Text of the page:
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Why Shlomo Can’t Read
Students with behavioral problems stop striving for their academic potential not because of their behaviors, but because of the social responses to their behaviors, according to a new study in the Journal of Health and Social Behavior.
Researchers reached this conclusion by first measuring the levels of depression, attention problems, delinquency and substance use for 6,315 adolescent students. About half of the students reported having at least one of the four problems.
After assessing the academic potential of the students who reported problems, researchers then looked at how each problem actually affected their school performance.
The researchers found that depression had the least effect on academic achievement, and substance use had the greatest effect. However, the researchers also found that almost 40 percent of the students had a combination of at least two of the problems, such as depression and attention problems, or delinquency combined with substance use and depression.
As would be expected, a combination of problems lowered student grades even more.
The study’s takeaway message is that depression may have less of an effect on academic achievement because quiet, sad students are treated more sympathetically in schools. For example, a teacher doesn’t send a student to detention for not participating enough in class.
The effects of the environment also explain why the researchers measured cigarette smoking to have three times larger an effect on academic achievement than more mind-altering substances like alcohol or marijuana.
This is because students are more likely to smoke cigarettes at school, and so they get caught and punished for using this substance more often, Dr. Jane D. McLeod, professor of sociology at Indiana University and one of the study’s co-authors, said during a recent interview.
To remedy this situation, McLeod recommends that students with behavior problems be treated more like those with depression, especially since many of them are depressed too. Instead of punitive policies like zero tolerance that kick students out of classes when they act bad, schools should improve student performance by more sympathetic methods.
Dr. Leslie Altman Rescorla, professor of psychology and director of the Child Study Institute at Bryn Mawr College, said she wasn’t surprised that many of the students suffered from multiple problems, and that depression, by itself, had a small effect on school performance.
However, she cautioned that the study based its results on an overall average for thousands of students; an individual student may suffer from a more severe depression and be so depressed that she or he can’t get out of bed and go to school.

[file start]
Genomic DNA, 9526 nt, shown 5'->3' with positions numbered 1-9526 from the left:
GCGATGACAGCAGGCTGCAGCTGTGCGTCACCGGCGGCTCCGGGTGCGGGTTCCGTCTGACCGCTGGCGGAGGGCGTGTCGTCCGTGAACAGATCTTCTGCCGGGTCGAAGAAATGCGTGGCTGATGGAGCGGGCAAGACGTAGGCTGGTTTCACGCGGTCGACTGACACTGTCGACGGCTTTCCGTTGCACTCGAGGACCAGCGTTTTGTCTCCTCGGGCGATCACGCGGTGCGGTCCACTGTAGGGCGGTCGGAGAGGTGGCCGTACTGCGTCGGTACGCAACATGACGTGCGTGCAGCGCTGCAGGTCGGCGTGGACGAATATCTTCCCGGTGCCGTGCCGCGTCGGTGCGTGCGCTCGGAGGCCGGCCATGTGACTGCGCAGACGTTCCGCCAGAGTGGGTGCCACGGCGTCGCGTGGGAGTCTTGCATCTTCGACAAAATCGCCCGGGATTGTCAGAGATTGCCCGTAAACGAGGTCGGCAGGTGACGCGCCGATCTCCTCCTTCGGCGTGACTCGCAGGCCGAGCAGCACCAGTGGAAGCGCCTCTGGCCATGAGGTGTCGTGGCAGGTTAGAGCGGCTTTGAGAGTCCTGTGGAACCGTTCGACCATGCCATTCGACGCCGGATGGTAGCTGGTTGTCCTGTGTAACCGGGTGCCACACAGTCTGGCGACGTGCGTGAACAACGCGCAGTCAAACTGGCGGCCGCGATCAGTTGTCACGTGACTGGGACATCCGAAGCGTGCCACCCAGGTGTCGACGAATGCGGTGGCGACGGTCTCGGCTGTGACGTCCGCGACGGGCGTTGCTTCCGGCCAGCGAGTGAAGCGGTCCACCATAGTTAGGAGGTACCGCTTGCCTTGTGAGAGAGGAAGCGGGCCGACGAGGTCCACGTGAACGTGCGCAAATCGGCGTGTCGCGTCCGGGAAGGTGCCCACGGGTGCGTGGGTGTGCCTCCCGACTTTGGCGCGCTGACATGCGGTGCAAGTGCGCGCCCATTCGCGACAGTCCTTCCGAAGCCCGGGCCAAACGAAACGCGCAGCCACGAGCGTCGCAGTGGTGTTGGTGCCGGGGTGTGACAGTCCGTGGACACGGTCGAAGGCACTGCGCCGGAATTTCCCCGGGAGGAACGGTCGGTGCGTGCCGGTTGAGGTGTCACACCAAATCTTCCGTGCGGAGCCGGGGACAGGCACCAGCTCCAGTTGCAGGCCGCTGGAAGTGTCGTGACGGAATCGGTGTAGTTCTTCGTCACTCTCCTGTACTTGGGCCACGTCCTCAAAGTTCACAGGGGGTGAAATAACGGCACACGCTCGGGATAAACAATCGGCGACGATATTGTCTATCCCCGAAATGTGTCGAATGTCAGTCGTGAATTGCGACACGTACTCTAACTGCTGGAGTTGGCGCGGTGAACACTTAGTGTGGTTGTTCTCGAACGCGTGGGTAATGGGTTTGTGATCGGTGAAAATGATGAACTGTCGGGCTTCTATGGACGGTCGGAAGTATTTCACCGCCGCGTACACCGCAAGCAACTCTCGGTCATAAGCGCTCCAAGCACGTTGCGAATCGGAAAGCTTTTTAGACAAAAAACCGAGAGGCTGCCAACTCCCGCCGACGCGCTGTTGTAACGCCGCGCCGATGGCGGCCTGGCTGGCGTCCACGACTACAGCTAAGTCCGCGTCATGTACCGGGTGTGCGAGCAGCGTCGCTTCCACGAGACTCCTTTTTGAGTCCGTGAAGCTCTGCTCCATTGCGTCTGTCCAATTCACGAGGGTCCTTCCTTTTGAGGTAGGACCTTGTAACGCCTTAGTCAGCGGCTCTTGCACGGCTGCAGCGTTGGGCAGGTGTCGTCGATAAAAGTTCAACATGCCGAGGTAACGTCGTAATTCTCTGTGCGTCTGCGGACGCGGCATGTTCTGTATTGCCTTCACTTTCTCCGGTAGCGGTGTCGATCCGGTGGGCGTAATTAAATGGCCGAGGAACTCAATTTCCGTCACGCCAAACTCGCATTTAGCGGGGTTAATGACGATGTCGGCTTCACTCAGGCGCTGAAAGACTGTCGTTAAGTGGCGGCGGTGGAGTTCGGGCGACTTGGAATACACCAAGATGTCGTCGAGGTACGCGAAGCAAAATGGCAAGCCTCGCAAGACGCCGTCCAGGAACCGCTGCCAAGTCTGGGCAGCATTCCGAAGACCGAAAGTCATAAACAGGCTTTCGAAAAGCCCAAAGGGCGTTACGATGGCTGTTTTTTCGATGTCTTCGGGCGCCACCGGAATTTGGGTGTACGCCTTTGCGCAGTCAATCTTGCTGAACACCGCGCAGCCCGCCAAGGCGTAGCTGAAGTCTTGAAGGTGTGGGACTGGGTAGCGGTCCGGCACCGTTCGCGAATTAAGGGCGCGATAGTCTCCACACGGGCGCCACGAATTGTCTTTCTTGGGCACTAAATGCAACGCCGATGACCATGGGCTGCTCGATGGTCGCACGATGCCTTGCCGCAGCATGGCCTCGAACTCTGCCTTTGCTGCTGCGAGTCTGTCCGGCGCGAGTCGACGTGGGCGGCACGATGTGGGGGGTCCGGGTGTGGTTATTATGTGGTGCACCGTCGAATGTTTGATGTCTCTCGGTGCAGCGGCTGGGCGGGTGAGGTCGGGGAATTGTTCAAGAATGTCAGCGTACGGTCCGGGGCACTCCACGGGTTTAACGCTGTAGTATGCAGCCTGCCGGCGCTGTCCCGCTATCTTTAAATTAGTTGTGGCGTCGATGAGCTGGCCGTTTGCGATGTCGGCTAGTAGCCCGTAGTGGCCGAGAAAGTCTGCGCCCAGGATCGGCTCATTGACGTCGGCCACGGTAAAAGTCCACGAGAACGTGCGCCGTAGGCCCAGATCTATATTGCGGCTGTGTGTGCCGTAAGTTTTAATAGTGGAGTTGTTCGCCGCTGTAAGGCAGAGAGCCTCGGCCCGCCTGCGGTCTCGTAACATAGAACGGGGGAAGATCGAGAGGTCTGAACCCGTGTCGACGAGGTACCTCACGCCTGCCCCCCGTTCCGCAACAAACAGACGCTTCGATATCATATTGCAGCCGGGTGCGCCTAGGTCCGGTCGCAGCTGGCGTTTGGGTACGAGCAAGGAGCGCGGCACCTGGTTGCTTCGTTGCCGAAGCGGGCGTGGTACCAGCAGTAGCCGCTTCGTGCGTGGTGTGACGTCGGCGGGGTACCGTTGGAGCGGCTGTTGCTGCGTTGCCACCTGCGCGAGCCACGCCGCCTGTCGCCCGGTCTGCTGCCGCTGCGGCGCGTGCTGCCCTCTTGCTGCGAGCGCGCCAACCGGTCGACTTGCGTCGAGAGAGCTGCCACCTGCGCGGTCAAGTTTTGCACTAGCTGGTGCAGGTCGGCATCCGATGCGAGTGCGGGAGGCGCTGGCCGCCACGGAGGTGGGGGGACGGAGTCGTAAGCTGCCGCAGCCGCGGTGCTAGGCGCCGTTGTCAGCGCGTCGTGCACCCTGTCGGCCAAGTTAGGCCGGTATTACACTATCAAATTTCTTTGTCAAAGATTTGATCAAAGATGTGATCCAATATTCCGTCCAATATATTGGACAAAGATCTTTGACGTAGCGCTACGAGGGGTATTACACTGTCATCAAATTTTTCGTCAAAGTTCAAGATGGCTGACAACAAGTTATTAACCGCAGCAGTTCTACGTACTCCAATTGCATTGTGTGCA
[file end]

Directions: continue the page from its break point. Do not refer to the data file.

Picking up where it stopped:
Dr. Stephen S. Leff, child clinical psychologist at the Children’s Hospital of Philadelphia, elaborated on the effects of smoking in school and said that while some students feel bad about being punished, others may want the negative attention.
These students may think getting in trouble at school is “cool” because they have bad role models, hang out with a deviant peer group, or learn in an environment where acting badly is the only way they get attention.
Instead of punitive measures, Leff recommends character education and social skill programs in elementary and high schools. An example is the Friend to Friend Program that Leff and his colleagues at CHOP have been implementing in Philadelphia elementary schools.
The program reduces students’ physical and social aggression by teaching them how to assess accurately the social cues in their environment, understand their own emotions and make better behavior choices.
For instance, if one student bumps into an aggressive student in the school hallway, instead of assuming that the bump was done on purpose, the aggressive student is taught to look for social cues — does the other student look surprised, and does she say something like, “Oops, sorry” — before reacting.
Leff said that in addition to students, teachers and school counselors participate in the program and get help on reinforcing the right student behaviors. The research on zero tolerance shows it to be an ineffective policy, said Leff.
However, the preliminary studies for Friends to Friends show that aggressive students are becoming better classmates.
Still, Leff does not rule out the more common assumption that students become distressed because of a learning disability or an emotional disorder, and that these internal problems result in poor student performance.
It’s not always the environment. Leff said, “Both perspectives have merit.”